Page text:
Definition of fairy in English:

fairy

Syllabification: fair·y
Pronunciation: /ˈferē
 
/

noun (plural fairies)

1A small imaginary being of human form that has magical powers, especially a female one.
More example sentences
  • I love magical things like fairies and goblins.
  • The fairies occupied the land in many parts of the world, yet just like the multiple races of humans or demons, fairies have several of their own.
  • It says everything your inner child wants to hear: believe in fairies and the powers of the imagination; and no matter how bad real life can become, you can always visit Neverland.
Synonyms
2 informal offensive A male homosexual.

adjective

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Belonging to, resembling, or associated with fairies: fairy gold
More example sentences
  • She's more of the princess in ballroom dress or the magical fairy type.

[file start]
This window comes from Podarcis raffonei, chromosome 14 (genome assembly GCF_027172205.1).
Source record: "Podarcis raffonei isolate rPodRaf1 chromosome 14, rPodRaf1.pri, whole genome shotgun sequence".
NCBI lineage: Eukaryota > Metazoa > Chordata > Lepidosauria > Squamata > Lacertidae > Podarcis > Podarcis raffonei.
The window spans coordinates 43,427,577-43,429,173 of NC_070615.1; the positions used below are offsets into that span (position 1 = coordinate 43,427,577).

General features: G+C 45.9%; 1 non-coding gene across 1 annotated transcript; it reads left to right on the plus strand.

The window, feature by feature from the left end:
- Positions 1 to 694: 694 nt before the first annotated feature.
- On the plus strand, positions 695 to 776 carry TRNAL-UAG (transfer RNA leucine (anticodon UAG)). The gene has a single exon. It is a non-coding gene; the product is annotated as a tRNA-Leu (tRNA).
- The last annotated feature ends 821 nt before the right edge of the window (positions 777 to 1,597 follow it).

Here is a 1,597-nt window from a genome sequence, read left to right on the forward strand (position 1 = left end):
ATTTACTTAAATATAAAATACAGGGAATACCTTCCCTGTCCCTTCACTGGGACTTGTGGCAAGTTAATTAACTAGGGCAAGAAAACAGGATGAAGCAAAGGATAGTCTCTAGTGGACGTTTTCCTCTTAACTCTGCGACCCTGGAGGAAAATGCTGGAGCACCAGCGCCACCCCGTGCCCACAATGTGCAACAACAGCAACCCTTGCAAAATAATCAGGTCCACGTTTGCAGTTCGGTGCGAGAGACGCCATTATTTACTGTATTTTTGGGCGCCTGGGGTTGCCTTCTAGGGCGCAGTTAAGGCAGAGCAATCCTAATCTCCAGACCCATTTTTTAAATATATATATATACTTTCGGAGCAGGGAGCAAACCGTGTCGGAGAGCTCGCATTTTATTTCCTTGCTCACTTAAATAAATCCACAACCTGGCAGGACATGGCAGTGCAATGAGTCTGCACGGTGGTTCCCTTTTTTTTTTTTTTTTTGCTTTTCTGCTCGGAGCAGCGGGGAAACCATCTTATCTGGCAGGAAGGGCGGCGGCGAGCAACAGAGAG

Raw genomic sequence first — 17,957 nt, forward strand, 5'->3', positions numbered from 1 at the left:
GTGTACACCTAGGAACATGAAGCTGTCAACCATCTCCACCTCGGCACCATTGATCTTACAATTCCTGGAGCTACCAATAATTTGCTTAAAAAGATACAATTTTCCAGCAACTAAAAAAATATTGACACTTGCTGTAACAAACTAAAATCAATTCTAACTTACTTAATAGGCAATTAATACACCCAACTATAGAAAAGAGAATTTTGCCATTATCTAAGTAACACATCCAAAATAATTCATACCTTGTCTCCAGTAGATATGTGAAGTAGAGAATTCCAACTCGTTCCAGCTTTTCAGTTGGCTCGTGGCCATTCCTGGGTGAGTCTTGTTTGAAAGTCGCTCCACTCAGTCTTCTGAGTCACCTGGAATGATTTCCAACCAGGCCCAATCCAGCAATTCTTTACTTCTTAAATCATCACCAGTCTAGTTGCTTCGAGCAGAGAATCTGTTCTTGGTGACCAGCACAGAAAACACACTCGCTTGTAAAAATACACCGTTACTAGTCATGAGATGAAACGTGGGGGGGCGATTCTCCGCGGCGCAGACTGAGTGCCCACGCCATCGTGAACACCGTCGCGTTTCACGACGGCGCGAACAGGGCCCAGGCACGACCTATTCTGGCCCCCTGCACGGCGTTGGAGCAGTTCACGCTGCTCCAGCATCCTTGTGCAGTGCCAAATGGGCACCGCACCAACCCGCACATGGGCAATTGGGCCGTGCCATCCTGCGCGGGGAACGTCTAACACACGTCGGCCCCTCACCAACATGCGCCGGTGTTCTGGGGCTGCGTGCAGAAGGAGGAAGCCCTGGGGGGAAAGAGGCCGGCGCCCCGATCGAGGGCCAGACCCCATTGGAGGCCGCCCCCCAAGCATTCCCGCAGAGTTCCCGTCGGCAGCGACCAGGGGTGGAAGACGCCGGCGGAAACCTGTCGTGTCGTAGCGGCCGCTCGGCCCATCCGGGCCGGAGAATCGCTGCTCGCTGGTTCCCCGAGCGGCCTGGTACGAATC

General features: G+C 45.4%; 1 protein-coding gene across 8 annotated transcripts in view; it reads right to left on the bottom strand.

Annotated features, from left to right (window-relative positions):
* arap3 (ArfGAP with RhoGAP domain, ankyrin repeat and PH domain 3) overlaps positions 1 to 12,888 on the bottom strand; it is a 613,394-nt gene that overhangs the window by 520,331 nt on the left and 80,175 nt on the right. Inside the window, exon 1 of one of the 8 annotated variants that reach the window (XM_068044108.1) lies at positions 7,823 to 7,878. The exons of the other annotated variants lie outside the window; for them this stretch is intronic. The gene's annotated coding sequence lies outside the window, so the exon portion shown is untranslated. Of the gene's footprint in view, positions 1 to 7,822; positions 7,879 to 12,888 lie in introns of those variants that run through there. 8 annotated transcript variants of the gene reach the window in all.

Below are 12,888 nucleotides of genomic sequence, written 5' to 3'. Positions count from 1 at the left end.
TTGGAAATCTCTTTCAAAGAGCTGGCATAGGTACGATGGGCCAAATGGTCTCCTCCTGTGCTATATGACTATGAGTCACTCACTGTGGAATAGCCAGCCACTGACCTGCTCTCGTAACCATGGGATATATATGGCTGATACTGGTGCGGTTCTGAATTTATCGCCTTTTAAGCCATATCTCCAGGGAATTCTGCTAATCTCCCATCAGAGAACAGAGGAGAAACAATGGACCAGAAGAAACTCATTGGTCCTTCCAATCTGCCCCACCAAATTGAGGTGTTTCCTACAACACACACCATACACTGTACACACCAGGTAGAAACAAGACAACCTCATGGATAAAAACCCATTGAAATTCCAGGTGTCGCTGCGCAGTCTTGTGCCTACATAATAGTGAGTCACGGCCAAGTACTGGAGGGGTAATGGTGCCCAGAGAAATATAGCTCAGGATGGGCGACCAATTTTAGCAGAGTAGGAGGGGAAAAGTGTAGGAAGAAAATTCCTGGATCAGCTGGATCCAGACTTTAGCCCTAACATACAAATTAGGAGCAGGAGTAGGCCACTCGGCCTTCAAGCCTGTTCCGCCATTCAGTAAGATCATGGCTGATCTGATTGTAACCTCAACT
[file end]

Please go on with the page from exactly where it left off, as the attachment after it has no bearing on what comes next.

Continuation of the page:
• A breathtaking ballet is set in the magical world of a fairy kingdom, where the King and Queen are celebrating the birth of their daughter, Princess Aurora.
  • Her fairy powers were drawn tightly around her, like a cloak.

Origin

Middle English (denoting fairyland, or fairies collectively): from Old French faerie, from fae 'a fairy', from Latin fata 'the Fates', plural of fatum (see fate). Compare with fay.

Derivatives

fairylike

adjective
More example sentences
  • Small fountains and courtyards drew her in; they seemed, in Guinevere's imagination, small pieces of another world; fairylike, ornate, and delicate.
  • Driving back we got the same thrill we always do at seeing Butte at night… It is so fairylike with its twinkling lights and so startling in a black wilderness.
  • Please take a brief walk back in time with me, as I share with you a bit of history about the exquisite, fairylike Rocky Mountain columbine.

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